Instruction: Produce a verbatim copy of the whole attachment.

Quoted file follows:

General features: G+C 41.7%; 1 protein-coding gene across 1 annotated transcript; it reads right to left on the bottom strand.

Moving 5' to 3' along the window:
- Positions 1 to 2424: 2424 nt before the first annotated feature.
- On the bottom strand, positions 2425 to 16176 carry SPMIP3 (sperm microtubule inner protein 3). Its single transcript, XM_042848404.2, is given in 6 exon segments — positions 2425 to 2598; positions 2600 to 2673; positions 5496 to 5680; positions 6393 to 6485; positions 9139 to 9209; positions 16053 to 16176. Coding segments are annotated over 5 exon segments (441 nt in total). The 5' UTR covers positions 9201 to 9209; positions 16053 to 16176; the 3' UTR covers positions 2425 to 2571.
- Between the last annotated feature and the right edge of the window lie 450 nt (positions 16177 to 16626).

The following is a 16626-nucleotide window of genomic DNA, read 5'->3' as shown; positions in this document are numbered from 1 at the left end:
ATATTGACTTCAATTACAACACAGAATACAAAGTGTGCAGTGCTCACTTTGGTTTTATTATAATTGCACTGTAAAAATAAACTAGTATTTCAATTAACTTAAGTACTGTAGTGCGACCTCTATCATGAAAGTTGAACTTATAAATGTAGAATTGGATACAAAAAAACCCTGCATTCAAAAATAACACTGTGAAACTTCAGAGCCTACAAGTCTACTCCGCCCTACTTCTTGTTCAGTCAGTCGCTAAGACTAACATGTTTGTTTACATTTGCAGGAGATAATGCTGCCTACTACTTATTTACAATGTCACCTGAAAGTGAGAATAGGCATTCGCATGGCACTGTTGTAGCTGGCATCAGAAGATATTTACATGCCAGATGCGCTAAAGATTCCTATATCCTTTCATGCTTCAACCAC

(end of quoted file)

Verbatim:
General features: G+C 41.7%; 1 protein-coding gene across 1 annotated transcript; it reads right to left on the bottom strand.

Moving 5' to 3' along the window:
- Positions 1 to 2424: 2424 nt before the first annotated feature.
- On the bottom strand, positions 2425 to 16176 carry SPMIP3 (sperm microtubule inner protein 3). Its single transcript, XM_042848404.2, is given in 6 exon segments — positions 2425 to 2598; positions 2600 to 2673; positions 5496 to 5680; positions 6393 to 6485; positions 9139 to 9209; positions 16053 to 16176. Coding segments are annotated over 5 exon segments (441 nt in total). The 5' UTR covers positions 9201 to 9209; positions 16053 to 16176; the 3' UTR covers positions 2425 to 2571.
- Between the last annotated feature and the right edge of the window lie 450 nt (positions 16177 to 16626).

The following is a 16626-nucleotide window of genomic DNA, read 5'->3' as shown; positions in this document are numbered from 1 at the left end:
ATATTGACTTCAATTACAACACAGAATACAAAGTGTGCAGTGCTCACTTTGGTTTTATTATAATTGCACTGTAAAAATAAACTAGTATTTCAATTAACTTAAGTACTGTAGTGCGACCTCTATCATGAAAGTTGAACTTATAAATGTAGAATTGGATACAAAAAAACCCTGCATTCAAAAATAACACTGTGAAACTTCAGAGCCTACAAGTCTACTCCGCCCTACTTCTTGTTCAGTCAGTCGCTAAGACTAACATGTTTGTTTACATTTGCAGGAGATAATGCTGCCTACTACTTATTTACAATGTCACCTGAAAGTGAGAATAGGCATTCGCATGGCACTGTTGTAGCTGGCATCAGAAGATATTTACATGCCAGATGCGCTAAAGATTCCTATATCCTTTCATGCTTCAACCAC